|Matthew Henry's Concise Commentary|
33:12-22 All the motions and operations of the souls of men, which no mortals know but themselves, God knows better than they do. Their hearts, as well as their times, are all in his hand; he formed the spirit of each man within him. All the powers of the creature depend upon him, and are of no account, of no avail at all, without him. If we make God's favour sure towards us, then we need not fear whatever is against us. We are to give to him the glory of his special grace. All human devices for the salvation of our souls are vain; but the Lord's watchful eye is over those whose conscientious fear of his name proceeds from a believing hope in his mercy. In difficulties they shall be helped; in dangers they shall not receive any real damage. Those that fear God and his wrath, must hope in God and his mercy; for there is no flying from him, but by flying to him. Let thy mercy, O Lord, be upon us; let us always have the comfort and benefit, not according to our merits, but according to the promise which thou hast in thy word given to us, and according to the faith thou hast by thy Spirit and grace wrought in us.
Verse 13. - The Lord looketh from heaven; he beholdeth all the sons of men (comp. Psalm 11:4: 14:2; 102:19). God's having any care at all for man is a wondrous condescension, and so worthy of all praise; his having regard to all men - all the frail sons of weak and sinful Adam - is still more wonderful, still more deserving of eulogy.
Gill's Exposition of the Entire Bible
The Lord looketh from heaven,.... Where his throne and temple are, upon the earth and men, and things in it, as follows;
he beholdeth all the sons of men; the evil and the good; which is contrary to the sense of many wicked men, who imagine he takes no notice of what is done here below; but his eye is upon all, upon all the workers of iniquity, how secret soever they may be; and not only his eye of Providence is upon good men, but his eye of love, grace, and mercy; and he has a special and distinct knowledge of them: agreeably to this are some expressions of Heathen writers; says one (e),
"the eye of God sees all things;''
says another (f),
"there is a great God in heaven who sees all things, and governs.''
(e) , &c. Hesiod. Opera & Dies, l. 1. v. 263. (f) , &c. Sophoclis Electra, v. 174, 175.
The Treasury of David
13 The Lord looketh from heaven; he beholdeth all the sons of men.
14 From the place of his habitation he looketh upon all the inhabitants of the earth.
15 He fashioneth their hearts alike; he considereth all their works.
16 There is no king saved by the multitude of an host; a mighty man is not delivered by much strength.
17 An horse is a vain thing for safety; neither shall he deliver any by his great strength.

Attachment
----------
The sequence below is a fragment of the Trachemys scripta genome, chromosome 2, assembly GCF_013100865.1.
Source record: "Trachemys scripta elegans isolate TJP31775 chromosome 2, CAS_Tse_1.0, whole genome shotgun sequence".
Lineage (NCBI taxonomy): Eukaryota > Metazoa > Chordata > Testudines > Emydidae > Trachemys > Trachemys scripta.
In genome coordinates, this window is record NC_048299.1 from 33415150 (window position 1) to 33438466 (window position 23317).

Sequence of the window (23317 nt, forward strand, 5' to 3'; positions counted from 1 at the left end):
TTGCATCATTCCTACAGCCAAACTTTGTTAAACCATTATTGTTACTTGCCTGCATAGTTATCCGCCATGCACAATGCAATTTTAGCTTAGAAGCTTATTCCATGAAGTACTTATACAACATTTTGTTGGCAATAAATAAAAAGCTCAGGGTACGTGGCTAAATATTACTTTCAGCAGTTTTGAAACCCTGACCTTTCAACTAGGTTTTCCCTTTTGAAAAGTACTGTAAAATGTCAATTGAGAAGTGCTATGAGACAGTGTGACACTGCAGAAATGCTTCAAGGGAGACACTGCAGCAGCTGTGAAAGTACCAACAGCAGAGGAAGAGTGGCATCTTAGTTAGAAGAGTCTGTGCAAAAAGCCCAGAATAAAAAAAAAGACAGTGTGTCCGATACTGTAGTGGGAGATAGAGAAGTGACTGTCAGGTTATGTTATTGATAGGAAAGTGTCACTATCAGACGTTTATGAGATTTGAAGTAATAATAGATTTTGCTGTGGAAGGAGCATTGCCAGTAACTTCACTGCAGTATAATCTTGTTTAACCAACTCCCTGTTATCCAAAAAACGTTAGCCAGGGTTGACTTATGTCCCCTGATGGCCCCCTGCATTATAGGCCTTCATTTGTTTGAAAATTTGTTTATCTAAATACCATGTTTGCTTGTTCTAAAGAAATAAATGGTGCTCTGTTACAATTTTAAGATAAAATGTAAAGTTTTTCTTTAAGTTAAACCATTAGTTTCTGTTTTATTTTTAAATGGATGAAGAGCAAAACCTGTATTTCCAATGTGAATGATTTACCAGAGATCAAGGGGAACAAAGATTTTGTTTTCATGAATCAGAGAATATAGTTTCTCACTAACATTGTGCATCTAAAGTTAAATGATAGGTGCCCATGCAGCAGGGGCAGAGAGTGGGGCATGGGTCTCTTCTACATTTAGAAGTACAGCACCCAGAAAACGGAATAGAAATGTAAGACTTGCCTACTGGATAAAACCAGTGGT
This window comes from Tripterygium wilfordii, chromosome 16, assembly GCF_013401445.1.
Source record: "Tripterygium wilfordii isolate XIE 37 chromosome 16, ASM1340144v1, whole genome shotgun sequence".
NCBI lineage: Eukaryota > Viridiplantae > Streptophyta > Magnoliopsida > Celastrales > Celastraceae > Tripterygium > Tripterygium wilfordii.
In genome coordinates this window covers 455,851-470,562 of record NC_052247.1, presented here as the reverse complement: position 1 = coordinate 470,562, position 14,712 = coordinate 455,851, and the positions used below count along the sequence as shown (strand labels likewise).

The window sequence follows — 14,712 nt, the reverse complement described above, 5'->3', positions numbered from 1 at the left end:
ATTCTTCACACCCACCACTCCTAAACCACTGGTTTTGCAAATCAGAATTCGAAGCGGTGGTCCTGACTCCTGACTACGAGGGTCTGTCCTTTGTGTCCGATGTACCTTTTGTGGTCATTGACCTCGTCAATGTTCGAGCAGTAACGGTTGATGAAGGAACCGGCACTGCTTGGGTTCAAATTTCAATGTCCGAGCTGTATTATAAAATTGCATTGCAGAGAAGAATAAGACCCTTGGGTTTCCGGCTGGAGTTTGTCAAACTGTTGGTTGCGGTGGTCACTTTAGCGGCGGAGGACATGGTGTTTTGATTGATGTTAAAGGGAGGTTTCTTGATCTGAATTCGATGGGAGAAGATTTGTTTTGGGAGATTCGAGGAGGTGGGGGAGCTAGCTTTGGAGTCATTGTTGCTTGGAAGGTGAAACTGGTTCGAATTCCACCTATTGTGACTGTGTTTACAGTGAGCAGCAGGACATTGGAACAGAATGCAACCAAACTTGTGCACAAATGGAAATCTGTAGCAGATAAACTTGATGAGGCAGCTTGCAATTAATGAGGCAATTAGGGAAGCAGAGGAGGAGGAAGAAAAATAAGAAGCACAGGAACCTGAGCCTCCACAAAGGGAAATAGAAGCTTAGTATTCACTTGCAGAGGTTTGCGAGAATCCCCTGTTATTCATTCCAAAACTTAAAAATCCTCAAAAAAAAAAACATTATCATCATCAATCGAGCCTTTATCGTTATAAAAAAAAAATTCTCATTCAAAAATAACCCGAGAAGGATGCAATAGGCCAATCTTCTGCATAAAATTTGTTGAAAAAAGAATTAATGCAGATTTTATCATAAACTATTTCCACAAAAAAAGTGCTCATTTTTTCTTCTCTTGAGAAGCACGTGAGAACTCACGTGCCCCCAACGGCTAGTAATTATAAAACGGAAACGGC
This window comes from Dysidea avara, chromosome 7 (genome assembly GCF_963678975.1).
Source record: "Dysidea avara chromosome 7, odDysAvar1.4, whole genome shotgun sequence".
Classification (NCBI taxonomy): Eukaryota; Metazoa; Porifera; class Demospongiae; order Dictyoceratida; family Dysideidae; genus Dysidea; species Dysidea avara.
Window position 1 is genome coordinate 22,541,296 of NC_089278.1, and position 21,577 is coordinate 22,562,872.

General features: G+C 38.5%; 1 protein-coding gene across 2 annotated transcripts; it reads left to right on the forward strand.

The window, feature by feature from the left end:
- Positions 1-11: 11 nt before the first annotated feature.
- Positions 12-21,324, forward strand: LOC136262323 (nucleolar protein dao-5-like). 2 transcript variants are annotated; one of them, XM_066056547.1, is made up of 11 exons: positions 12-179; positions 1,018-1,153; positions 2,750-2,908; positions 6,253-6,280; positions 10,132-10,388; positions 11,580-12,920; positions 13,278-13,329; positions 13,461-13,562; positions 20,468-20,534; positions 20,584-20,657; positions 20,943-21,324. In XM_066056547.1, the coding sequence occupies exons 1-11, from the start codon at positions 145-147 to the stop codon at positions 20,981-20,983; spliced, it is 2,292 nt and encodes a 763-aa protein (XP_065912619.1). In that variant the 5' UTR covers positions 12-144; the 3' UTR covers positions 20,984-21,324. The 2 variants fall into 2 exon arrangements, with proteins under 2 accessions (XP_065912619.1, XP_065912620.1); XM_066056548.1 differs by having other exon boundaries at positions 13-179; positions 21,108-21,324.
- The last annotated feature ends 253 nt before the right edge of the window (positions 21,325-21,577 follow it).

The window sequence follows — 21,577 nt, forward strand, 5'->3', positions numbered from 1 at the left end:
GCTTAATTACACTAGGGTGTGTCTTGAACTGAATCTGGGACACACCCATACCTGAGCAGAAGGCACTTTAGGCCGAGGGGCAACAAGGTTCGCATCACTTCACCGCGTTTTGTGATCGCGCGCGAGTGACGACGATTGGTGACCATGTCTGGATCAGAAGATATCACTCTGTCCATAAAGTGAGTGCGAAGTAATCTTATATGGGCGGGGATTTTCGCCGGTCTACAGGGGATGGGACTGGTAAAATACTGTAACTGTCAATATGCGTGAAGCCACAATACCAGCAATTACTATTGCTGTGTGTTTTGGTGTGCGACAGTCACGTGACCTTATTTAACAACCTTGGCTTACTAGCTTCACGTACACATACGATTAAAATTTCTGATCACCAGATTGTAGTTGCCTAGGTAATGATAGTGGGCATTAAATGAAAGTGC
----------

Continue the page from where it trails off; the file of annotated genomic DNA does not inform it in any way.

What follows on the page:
18 Behold, the eye of the Lord is upon them that fear him, upon them that hope in his mercy;
19 To deliver their soul from death, and to keep them alive in famine.
"The Lord looketh from heaven." The Lord is represented as dwelling above and looking down below; seeing all things, but peculiarly observing and caring for those who trust in him. It is one of our choicest privileges to be always under our Father's eye, to be never out of sight of our best Friend. "He beholdeth all the sons of men." All Adam's sons are as well watched as was Adam himself, their lone progenitor in the garden. Ranging from the frozen pole to the scorching equator, dwelling in hills and valleys, in huts and palaces, alike doth the divine eye regard all the members of the family of man.
From the place of his habitation he looketh upon all the inhabitants of the earth." Here the sentiment is repeated: it is worth repeating, and it needs repeating, for man is most prone to forget it. As great men sit at their windows and watch the crowd below, so doth the Lord; he gazeth intently upon his responsible creatures, and forgets nothing of what he sees.
"He fashioneth their hearts alike." By which is meant that all hearts are equally fashioned by the Lord, kings' hearts as well as the hearts of beggars. The text does not mean that all hearts are created originally alike by God, such a statement would scarcely be true, since there is the utmost variety in the constitutions and dispositions of men. All men equally owe the possession of life to the Creator, and have therefore no reason to boast themselves. What reason has the vessel to glorify itself in presence of the potter? "He considereth al their works." Not in vain doth God see men's acts: he ponders and judges them. He reads the secret design in the outward behaviour, and resolves the apparent good into its real elements. This consideration foretokens a judgment when the results of the divine thoughts will be meted out in measures of happiness or woe. Consider thy ways, O man, for God considers them!
Jamieson-Fausset-Brown Bible Commentary
13. looketh—intently (Isa 14:16).
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